Arthritis and Food Allergy

Foods may play a role in making rheumatoid arthritis (RA) worse. Many patients report such an association, and a new study supports this claim. Researchers evaluated 14 RA patients and compared them with 20 controls. Intestinal secretions showed remarkably higher levels of food antibodies in the subjects than in the controls.

 

The most common offending foods were milk, eggs, pork, and codfish. Because antibodies to multiple foods were found in each subject, the researchers suggested that many small effects could add up to major symptoms. (Hvatum M, et al., The gut-joint axis: cross reactive food antibodies in rheumatoid arthritis. Gut. 2006 Sep;55(9):1240-7.)

 

Avoid suspect foods and take supplements to help symptoms, such as vitamins C and E, SAMe, fish oil, borage oil, curcumin, and boswellia.

 

More arthritis info

Some people have suggested that foods from the nightshade family, such as potatoes, tomatoes, peppers, and eggplants might contribute to arthritis, this may not be true for most patients. However, some foods might increase inflammation, and others might reduce it.

 

Foods that contain land animal fat might increase inflammation because of the arachidonic acid that they contain (this is a non-essential fatty acid found in meat and poultry, as well as milk, and is a precursor of prostaglandin E2, which promotes inflammation). Trans fatty acids, from hydrogenated vegetable oils such as margarine and shortening, also increase inflammation. A diet high in fruits and vegetables is associated with reduced inflammation, but it is not clear which specific components are responsible.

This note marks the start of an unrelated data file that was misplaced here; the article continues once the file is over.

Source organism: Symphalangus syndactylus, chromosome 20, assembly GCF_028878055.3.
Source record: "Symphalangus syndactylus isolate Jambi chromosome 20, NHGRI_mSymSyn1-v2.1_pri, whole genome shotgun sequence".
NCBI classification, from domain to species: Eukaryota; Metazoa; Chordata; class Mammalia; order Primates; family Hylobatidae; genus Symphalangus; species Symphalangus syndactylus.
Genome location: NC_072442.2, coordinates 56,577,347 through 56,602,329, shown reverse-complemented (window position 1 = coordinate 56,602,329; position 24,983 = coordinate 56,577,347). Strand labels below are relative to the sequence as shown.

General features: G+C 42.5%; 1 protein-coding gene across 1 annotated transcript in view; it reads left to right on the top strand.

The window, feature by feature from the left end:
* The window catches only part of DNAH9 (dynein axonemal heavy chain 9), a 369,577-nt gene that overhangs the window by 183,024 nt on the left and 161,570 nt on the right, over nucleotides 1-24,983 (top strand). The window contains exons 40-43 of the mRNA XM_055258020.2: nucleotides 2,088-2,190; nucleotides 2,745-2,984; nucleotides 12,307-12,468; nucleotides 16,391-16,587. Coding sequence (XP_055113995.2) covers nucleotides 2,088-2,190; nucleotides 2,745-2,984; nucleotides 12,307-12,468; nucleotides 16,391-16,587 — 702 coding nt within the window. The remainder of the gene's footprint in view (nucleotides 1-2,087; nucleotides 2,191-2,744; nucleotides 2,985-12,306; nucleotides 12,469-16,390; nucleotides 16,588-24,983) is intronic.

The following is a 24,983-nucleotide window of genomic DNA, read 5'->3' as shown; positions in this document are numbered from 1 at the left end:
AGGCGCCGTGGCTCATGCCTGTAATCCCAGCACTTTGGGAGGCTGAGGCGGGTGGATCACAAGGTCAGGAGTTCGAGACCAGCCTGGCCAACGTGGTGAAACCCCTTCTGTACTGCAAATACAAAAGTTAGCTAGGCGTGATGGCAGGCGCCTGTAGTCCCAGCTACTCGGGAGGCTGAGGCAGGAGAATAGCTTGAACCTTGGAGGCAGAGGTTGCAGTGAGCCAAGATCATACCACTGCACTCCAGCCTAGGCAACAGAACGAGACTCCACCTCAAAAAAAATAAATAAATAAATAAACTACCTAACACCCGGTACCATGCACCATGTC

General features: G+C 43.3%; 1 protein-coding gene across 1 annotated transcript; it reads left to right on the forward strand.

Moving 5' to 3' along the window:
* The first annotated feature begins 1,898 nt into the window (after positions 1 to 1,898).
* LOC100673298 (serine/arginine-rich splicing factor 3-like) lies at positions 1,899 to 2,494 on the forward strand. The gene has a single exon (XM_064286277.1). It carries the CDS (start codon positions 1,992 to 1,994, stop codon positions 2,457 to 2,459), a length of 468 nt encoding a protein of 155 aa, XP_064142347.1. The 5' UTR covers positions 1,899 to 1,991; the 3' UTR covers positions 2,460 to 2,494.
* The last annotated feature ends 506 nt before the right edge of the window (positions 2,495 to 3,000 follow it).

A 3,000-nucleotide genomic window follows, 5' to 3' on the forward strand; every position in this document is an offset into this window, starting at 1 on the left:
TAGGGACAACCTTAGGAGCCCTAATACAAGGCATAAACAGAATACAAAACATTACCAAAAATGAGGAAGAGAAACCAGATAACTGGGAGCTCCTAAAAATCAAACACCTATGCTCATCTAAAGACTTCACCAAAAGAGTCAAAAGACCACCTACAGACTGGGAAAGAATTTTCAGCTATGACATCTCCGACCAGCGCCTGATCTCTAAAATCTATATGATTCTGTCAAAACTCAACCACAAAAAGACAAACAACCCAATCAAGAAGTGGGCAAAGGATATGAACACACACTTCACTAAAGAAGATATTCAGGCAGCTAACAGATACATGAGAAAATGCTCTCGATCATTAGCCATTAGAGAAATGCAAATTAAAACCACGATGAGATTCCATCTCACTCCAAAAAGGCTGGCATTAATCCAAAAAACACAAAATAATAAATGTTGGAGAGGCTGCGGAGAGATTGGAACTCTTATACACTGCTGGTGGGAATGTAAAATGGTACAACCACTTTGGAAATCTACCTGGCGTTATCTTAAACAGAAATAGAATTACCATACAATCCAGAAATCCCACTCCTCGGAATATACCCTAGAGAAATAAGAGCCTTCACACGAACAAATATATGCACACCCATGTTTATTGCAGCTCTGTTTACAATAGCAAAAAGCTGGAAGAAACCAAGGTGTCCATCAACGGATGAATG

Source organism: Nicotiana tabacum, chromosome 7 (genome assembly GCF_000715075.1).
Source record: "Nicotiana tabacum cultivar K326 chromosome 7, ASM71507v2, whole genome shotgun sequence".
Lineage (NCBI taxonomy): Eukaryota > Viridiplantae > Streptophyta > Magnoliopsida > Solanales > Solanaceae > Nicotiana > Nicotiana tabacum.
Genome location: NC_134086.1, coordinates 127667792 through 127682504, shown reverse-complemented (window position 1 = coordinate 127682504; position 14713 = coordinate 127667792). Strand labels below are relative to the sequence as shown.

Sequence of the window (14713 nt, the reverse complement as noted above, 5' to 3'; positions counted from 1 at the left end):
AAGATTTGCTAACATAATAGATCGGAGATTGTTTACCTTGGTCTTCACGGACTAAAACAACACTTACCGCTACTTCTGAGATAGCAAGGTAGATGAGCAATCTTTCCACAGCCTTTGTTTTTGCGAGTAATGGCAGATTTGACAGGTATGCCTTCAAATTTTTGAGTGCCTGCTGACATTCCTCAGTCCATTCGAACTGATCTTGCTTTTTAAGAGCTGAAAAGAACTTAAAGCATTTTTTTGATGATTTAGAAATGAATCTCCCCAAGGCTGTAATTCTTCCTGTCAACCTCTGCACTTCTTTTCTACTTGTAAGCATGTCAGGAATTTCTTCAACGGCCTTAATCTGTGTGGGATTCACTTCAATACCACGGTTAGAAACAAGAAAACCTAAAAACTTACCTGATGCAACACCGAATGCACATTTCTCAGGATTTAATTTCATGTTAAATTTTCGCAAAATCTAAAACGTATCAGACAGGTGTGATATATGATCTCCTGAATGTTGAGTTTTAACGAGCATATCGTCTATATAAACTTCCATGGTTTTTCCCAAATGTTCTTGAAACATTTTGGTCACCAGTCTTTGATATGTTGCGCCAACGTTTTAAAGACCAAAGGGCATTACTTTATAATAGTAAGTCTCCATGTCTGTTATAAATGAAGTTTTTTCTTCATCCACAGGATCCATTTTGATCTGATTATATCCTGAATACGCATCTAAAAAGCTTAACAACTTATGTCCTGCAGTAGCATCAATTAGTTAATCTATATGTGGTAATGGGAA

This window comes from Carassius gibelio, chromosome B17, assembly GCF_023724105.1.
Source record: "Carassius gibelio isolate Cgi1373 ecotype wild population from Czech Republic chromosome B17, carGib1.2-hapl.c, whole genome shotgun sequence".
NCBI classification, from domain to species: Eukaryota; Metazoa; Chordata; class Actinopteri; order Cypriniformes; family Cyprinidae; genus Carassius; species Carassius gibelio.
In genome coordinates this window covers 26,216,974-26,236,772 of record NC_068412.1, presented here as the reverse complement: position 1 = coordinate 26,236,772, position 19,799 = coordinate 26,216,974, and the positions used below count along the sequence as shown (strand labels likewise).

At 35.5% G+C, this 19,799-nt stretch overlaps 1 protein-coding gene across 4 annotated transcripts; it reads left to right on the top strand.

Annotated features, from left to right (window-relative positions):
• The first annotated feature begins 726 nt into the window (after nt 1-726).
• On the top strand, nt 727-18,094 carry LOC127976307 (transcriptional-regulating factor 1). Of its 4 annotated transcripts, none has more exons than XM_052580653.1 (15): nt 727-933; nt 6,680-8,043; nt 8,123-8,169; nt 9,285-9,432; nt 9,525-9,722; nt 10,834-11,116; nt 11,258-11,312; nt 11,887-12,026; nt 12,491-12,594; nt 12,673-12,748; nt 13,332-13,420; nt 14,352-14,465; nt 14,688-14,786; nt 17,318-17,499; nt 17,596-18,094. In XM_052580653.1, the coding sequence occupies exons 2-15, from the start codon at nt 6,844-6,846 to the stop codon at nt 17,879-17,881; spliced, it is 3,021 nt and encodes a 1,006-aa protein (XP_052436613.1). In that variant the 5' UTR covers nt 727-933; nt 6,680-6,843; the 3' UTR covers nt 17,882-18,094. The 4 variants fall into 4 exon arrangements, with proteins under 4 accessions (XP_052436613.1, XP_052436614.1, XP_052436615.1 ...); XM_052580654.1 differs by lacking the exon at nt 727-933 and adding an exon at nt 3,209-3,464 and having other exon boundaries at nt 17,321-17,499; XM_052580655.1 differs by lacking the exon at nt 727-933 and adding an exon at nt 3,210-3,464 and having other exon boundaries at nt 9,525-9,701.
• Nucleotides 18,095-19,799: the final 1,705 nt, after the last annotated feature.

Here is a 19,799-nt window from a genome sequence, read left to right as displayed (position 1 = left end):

The fish oil that you take and the vitamin C may both help to reduce inflammation and reduce arthritis pain. Olive oil and gamma-linolenic acid (from evening primrose or borage oils) enhance the anti-inflammatory effect of fish oil. Vitamin E (800-1200 IU daily) also lowers the markers of inflammation, such as CRP, by up to 50 percent.

 

A number of supplements also help reduce the inflammation or pain associated with arthritis. Curcumin, a turmeric extract (300-600 mg), ginger (250-750 mg), and boswellia (400-600 mg) can all help with arthritis. S-adenosyl methionine (SAMe) is beneficial in both osteoarthritis and rheumatoid arthritis (200-600 mg). Some combination of a healthy diet and these supplements should be helpful.

 

The herbal breakthrough easing pain and reversing arthritis

By Kerry Bone

 

(From http://www.wrightnewsletter.com)

 

When I first wrote about Boswellia almost 10 years ago, I focused on its role in rheumatoid arthritis (RA). Of course, rheumatoid arthritis is an autoimmune condition and is quite different from the more common form of the disease, osteoarthritis (OA). And Boswellia appeared to act on a type of inflammation specific to RA, so the thinking at the time was that this herb was only good for this form of arthritis. But over the past few years, researchers have discovered that Boswellia might just work for osteoarthritis after all.

 

In fact, several studies have shown that Boswellia not only relieves arthritis symptoms, but might actually change the course of OA, slowing its progression and possibly even reversing this chronic disease.

 

As effective as arthritis drugs—and a whole lot safer